Criminology Alumnus and Former NFL Player Gives Back to the Community and to the College
Henri Crockett is not your average College of Criminology and Criminal Justice alumnus. Where many criminology students go into law enforcement, corrections, government agencies, or something similar after graduation, Mr. Crockett found himself in the National Football League (NFL).
After graduating with a bachelor’s degree in criminology and a successful collegiate football career with the Seminoles, which included being part of the 1993 National Championship team, Mr. Crockett went on to a seven-year career as a professional football player with the Atlanta Falcons and the Minnesota Vikings.
Though his football career was impressive in its own right, how Mr. Crockett used the resources from his time in the NFL to develop philanthropic efforts may be even more so.
Shortly after being drafted by the Atlanta Falcons, Mr. Crockett founded Team 94 (his jersey number), a not-for-profit organization designed to assist at-risk youth with after-school tutoring and mentoring in the metropolitan Atlanta area. Through Team 94, Mr. Crockett was able to help several local adolescents make their dreams of going to college a reality.
After seeing the impact of Team 94, Mr. Crocket wanted to expand the reach of his philanthropic efforts. He co-founded the Crockett Foundation with his brother Zack, another FSU alumnus and NFL player. Since its inception in their hometown of Pompano Beach, Fla., the Crockett Foundation has been committed to improving the quality of life for children and adolescents and building strong communities for families locally and across the country.
Mr. Crockett credits his own mentors for his philanthropic work, particularly Dr. Daniel Kanell, Sr., father of former FSU Quarterback Danny Kanell. Crockett’s father died when he was in high school and Dr. Kanell kept Crockett on the right path.
“Dr. Kanell stood in for me as my father and he did all the things that a father would do. He gave me a lot of advice and made sure I passed the SATs, paid for my SAT prep classes, and was there on graduation day,” said Mr. Crockett. “We still have lunch every week. Now we talk about how to be a better husband and how to be a good father, things we can do with our kids. He has always been that father figure for me and now I’m trying to do the same thing with the youth that I serve today.”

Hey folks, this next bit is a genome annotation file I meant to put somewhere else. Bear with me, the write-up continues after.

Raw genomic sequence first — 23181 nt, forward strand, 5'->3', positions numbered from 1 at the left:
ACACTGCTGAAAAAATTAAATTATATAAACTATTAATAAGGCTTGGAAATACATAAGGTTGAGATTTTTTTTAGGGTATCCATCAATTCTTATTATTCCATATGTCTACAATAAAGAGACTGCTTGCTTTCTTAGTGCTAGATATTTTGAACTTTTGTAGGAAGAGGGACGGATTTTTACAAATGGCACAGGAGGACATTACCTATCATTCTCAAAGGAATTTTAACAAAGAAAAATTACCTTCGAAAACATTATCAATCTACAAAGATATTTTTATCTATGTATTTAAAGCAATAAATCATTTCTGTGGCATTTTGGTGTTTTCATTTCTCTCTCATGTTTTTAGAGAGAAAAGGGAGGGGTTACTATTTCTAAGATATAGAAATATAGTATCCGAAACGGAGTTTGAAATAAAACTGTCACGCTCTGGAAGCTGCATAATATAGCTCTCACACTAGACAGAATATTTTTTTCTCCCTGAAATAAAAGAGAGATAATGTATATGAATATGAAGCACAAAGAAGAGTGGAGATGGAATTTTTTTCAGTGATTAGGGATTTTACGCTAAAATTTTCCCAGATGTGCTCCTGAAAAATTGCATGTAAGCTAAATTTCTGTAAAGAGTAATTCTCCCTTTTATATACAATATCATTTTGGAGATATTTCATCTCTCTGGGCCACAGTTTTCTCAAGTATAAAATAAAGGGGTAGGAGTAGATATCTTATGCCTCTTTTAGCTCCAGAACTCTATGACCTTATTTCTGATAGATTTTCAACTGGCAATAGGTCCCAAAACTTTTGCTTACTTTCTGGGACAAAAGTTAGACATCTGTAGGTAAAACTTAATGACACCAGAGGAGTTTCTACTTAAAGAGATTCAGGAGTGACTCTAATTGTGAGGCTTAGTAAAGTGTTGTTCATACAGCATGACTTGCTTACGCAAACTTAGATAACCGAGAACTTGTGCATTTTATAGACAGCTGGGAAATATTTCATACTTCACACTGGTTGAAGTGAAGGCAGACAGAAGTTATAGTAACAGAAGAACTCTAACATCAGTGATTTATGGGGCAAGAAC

Mr. Crockett initially pursued criminology to provide him with the background for a career as a United States Marshall. But based on his own personal experiences and his involvement interning with the State of Florida’s Department of Juvenile Justice Office of Probation and Community Intervention, Mr. Crockett discovered that he found more fulfillment by directly helping at-risk youth.
“As you work with the Office of Probation and Community Intervention you start to see that those youth have a lot of potential . . . you start to see the that these are some good kids that have just been lead down the wrong path. They just need a little guidance, need a little help,” said Mr. Crockett.
Because people like Dr. Kanell had been there for him, being there for local youth seemed like the perfect way to pay it forward. “It is important for me to give those kids the same experiences that I had that opened doors for me, that made me think outside the box, that challenged me and so that’s what I wanted to do for the youth that we serve today,” said Mr. Crockett.
Mr. Crockett believes the best time to turn kids to the right path is at the formative adolescent years and that providing positive role models decreases the likelihood that kids will make poor choices. This is why the Crockett Foundation uses of a diverse set of tools to engage adolescents, including after-school programs, peer-tutoring, technology-based health programs, and a Life Skills & Football camp. Through these programs, the Crockett Foundation aims to help build character, develop leaders, and improve communities – one child at a time.
To ensure youth have the financial resources to get an education and become leaders in their communities, the Crockett Foundation has also donated over $150,000 in scholarships to local high schools, college students, and recreation centers since its inception. In 2016, the Crockett Foundation will also be sponsoring a scholarship through the College of Criminology and Criminal Justice, the Crockett Family Fund for Excellence. The scholarship will be awarded to an undergraduate or graduate student majoring in criminology and criminal justice. Priority will be given to a graduate of Blanche Ely High School in Pompano Beach, FL who is majoring in criminology and criminal justice. If there is not a graduate from Blanche Ely High School who qualifies for this scholarship, then consideration will be given to a resident of Broward County, Palm Beach County, or Miami-Dade County, FL.
To learn more about Henri Crockett and The Crockett Foundation click here.